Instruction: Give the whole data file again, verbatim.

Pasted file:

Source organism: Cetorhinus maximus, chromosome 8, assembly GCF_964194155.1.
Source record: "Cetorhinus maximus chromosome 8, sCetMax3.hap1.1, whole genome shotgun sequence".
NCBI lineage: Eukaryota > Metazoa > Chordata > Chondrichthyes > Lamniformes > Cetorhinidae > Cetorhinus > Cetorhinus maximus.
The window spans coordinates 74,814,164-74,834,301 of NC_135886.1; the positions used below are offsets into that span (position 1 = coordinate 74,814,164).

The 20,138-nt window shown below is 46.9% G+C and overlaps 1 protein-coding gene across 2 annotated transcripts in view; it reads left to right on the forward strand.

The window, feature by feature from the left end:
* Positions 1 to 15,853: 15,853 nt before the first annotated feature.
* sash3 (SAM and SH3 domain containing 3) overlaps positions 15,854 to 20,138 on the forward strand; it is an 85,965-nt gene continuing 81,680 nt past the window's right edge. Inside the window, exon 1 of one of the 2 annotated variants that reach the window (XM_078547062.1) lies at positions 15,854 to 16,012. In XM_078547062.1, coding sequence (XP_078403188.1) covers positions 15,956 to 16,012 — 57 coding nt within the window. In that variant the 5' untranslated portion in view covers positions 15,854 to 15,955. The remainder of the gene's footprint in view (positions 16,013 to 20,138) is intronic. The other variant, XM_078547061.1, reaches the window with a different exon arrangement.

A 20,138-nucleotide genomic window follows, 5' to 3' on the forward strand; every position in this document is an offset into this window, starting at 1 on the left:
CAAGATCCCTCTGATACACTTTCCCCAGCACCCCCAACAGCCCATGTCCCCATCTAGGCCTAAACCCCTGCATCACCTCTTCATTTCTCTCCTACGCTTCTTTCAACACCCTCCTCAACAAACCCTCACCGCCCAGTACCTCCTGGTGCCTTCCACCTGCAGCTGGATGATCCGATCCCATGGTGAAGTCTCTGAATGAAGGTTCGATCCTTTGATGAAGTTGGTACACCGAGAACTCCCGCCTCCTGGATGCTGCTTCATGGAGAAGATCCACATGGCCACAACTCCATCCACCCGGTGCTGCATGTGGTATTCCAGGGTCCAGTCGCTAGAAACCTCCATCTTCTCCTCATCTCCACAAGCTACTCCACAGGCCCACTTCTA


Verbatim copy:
Source organism: Cetorhinus maximus, chromosome 8, assembly GCF_964194155.1.
Source record: "Cetorhinus maximus chromosome 8, sCetMax3.hap1.1, whole genome shotgun sequence".
NCBI lineage: Eukaryota > Metazoa > Chordata > Chondrichthyes > Lamniformes > Cetorhinidae > Cetorhinus > Cetorhinus maximus.
The window spans coordinates 74,814,164-74,834,301 of NC_135886.1; the positions used below are offsets into that span (position 1 = coordinate 74,814,164).

The 20,138-nt window shown below is 46.9% G+C and overlaps 1 protein-coding gene across 2 annotated transcripts in view; it reads left to right on the forward strand.

The window, feature by feature from the left end:
* Positions 1 to 15,853: 15,853 nt before the first annotated feature.
* sash3 (SAM and SH3 domain containing 3) overlaps positions 15,854 to 20,138 on the forward strand; it is an 85,965-nt gene continuing 81,680 nt past the window's right edge. Inside the window, exon 1 of one of the 2 annotated variants that reach the window (XM_078547062.1) lies at positions 15,854 to 16,012. In XM_078547062.1, coding sequence (XP_078403188.1) covers positions 15,956 to 16,012 — 57 coding nt within the window. In that variant the 5' untranslated portion in view covers positions 15,854 to 15,955. The remainder of the gene's footprint in view (positions 16,013 to 20,138) is intronic. The other variant, XM_078547061.1, reaches the window with a different exon arrangement.

A 20,138-nucleotide genomic window follows, 5' to 3' on the forward strand; every position in this document is an offset into this window, starting at 1 on the left:
CAAGATCCCTCTGATACACTTTCCCCAGCACCCCCAACAGCCCATGTCCCCATCTAGGCCTAAACCCCTGCATCACCTCTTCATTTCTCTCCTACGCTTCTTTCAACACCCTCCTCAACAAACCCTCACCGCCCAGTACCTCCTGGTGCCTTCCACCTGCAGCTGGATGATCCGATCCCATGGTGAAGTCTCTGAATGAAGGTTCGATCCTTTGATGAAGTTGGTACACCGAGAACTCCCGCCTCCTGGATGCTGCTTCATGGAGAAGATCCACATGGCCACAACTCCATCCACCCGGTGCTGCATGTGGTATTCCAGGGTCCAGTCGCTAGAAACCTCCATCTTCTCCTCATCTCCACAAGCTACTCCACAGGCCCACTTCTA